One of the unique, wonderful and alarming characteristics of social media, and in particular Twitter, is its ability to turn its users into multiple personality disorder patients; one second friendly, the next rude and obnoxious.
The hugely popular micro-blogging platform has become a company’s easiest and quickest way of communicating with its customers. But alongside the direct and immediate communication advantages comes perils that can unravel into PR disaster-territory at a similar speed.
The danger lies in the fingers, and mind, of the individual at the controls of a company’s Twitter account, as local telecom operator du recently experienced.
What may be one person’s thoughts, opinions and execution reflects on a company which, not only as in du’s case has almost 70,000 followers, but away from the internet relies on thousands of customers and has an array of shareholders to keep happy. All this in an age where image is as important as turnover.
The incident in question occurred during the melee of du’s surprise automatic upgrades for its most basic internet, phone and TV packages, and consequent U-turn. I’m not convinced any customer would really mind the upgrade, but it was the subsequent fee hikes that generated questions, confusion and inevitable anger.
With the upgrade surprise out of the bag and with a flurry of messages bombarding the Twitter handle @dutweets, it didn’t take long for the following message to appear, visible to all its thousands of followers, and the wider, ever-growing Twitterverse.
“Hey! if (sic) you don’t want to continue with the services, you can cancel your account at one of our stores.”
That was the reply to a fairly mild-mannered and inquisitive question from one of du’s existing customers: “What is this ‘New Home Services packages’ I received via email? Are you also subscribing me to this without my acceptance?”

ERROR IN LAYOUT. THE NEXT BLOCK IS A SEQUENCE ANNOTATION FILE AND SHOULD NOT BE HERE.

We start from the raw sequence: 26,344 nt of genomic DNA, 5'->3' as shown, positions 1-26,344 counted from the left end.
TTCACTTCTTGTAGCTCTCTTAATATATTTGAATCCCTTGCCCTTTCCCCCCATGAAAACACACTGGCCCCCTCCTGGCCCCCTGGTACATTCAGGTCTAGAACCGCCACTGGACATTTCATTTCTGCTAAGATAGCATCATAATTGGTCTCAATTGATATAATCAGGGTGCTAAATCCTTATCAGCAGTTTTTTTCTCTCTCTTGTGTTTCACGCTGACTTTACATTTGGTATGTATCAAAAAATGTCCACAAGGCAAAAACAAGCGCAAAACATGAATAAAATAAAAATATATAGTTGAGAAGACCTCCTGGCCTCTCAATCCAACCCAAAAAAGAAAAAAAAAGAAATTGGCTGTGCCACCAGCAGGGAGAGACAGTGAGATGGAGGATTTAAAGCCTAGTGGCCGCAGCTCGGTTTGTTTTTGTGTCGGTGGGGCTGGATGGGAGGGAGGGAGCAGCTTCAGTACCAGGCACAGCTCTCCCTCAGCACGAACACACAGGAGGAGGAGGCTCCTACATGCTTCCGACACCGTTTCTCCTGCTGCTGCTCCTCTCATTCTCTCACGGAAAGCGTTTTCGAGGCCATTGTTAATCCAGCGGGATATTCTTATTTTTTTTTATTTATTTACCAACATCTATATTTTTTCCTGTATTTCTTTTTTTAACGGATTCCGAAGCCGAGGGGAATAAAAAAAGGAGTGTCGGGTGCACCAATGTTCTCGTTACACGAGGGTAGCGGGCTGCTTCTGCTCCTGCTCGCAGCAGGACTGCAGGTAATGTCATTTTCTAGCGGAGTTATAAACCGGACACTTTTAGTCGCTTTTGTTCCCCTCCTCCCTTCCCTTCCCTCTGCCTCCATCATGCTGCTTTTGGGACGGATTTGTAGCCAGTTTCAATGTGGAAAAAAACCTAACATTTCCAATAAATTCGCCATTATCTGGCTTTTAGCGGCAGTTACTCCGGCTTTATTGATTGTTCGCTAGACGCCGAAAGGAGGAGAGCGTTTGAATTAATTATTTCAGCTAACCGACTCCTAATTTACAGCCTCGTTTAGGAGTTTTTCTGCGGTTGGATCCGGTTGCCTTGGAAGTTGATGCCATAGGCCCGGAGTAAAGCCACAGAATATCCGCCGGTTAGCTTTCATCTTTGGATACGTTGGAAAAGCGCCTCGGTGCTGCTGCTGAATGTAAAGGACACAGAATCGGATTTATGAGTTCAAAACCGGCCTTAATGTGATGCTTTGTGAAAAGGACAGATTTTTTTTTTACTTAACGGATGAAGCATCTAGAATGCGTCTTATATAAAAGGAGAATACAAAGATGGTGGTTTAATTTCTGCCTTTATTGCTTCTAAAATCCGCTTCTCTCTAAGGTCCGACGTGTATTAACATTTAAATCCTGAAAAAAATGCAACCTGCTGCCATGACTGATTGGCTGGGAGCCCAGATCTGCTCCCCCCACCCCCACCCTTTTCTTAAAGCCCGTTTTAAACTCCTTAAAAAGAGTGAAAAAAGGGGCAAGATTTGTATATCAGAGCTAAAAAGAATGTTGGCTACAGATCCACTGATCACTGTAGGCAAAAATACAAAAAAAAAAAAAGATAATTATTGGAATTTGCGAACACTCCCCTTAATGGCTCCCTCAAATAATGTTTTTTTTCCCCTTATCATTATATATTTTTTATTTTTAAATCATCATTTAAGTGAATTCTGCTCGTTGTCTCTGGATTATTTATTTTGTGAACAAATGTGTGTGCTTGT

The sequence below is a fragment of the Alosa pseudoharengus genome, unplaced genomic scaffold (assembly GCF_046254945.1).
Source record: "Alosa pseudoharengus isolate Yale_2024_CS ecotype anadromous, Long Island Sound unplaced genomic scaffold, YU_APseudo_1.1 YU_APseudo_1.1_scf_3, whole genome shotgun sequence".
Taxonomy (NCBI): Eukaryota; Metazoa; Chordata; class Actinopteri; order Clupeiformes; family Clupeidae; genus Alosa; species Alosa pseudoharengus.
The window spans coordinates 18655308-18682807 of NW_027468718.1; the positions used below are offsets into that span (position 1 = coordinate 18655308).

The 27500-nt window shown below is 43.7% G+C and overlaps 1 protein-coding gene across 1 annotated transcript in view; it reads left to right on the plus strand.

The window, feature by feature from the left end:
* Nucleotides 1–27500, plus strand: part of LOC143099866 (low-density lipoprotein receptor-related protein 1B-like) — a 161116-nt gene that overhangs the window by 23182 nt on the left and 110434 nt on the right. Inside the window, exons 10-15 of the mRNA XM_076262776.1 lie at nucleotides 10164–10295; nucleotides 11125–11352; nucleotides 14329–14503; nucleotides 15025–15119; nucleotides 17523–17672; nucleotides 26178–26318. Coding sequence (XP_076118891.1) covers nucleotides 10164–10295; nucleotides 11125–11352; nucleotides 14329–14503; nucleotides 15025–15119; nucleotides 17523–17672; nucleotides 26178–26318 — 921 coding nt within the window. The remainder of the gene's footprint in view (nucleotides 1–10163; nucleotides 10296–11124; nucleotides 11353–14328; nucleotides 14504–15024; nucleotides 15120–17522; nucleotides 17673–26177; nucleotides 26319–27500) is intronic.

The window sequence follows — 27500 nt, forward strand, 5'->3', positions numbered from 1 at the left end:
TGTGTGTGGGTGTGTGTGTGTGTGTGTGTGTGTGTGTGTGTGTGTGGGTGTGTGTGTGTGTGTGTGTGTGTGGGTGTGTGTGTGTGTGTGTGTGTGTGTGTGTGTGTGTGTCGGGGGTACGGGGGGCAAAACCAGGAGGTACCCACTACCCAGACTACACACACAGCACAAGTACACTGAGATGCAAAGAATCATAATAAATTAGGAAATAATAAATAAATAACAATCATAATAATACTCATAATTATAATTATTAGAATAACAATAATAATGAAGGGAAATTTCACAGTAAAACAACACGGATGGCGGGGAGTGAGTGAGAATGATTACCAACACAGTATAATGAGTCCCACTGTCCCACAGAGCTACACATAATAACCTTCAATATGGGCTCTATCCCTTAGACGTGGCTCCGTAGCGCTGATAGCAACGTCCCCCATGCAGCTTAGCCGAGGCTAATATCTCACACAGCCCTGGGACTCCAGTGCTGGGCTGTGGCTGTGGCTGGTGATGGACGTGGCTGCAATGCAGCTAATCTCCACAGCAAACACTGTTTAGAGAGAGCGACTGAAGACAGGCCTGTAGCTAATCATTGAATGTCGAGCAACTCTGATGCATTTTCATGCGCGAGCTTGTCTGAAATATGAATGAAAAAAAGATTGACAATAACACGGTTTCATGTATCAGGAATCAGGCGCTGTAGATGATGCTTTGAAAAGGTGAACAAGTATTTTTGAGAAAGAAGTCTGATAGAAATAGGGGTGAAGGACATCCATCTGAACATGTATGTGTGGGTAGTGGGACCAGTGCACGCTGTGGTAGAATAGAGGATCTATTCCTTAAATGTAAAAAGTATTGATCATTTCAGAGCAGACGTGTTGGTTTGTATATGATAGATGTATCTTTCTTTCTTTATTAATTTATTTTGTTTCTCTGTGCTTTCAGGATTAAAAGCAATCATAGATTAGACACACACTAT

Now it is fair to say du is one of the more social media-advanced UAE companies, using its account several times a day to liaise with customers and announce news. But in that one moment, its gold-plated Twitter record almost came tumbling down.
Whether it was the actions of a rogue employee, someone who hadn’t drunk enough coffee (it was an early morning tweet), a joke gone wrong or some other plausible reason, it was a perfect example of a quick, hot-headed decision with a lack of foresight and potentially huge knock-on effects.
Luckily for du, and to their credit, they acted promptly. The tweet was removed – not that this does much anymore, it still appeared in newspapers the next day and can still be found on Twitter – and an apology issued:
“We’ve been guilty of a Social Media fail today. We’re really sorry about that inappropriate tweet. And we want you to know the person responsible for that tweet will no longer be handling our Social Media.” Fair enough.
The problem though is that when companies use Twitter it’s not about one person, one employee. It’s all very well punishing the individual who typed the words and hit enter, but a group’s Twitter account represents the views and opinions of just that, the group.
That’s the danger of companies using Twitter; the individual in charge holds a keyboard of great power and even in the online world, in fact especially in the online world, with great power comes great responsibility.
Du quickly went back to using its account as it’s always done well; asking customers to message their queries before later announcing the U-turn on its fees hike. But for a moment, the telecom operator got a taste of a very public fall from grace.
As the region’s companies continue to embrace social media and as customers increasingly find it the most efficient source of communicating with a service, and most importantly with no control or parameters to what can be said, we will surely see another Twitter-slip in the future.
I’ll hedge my bets that du will not make the same mistake twice though; the experience will have been a chastening one.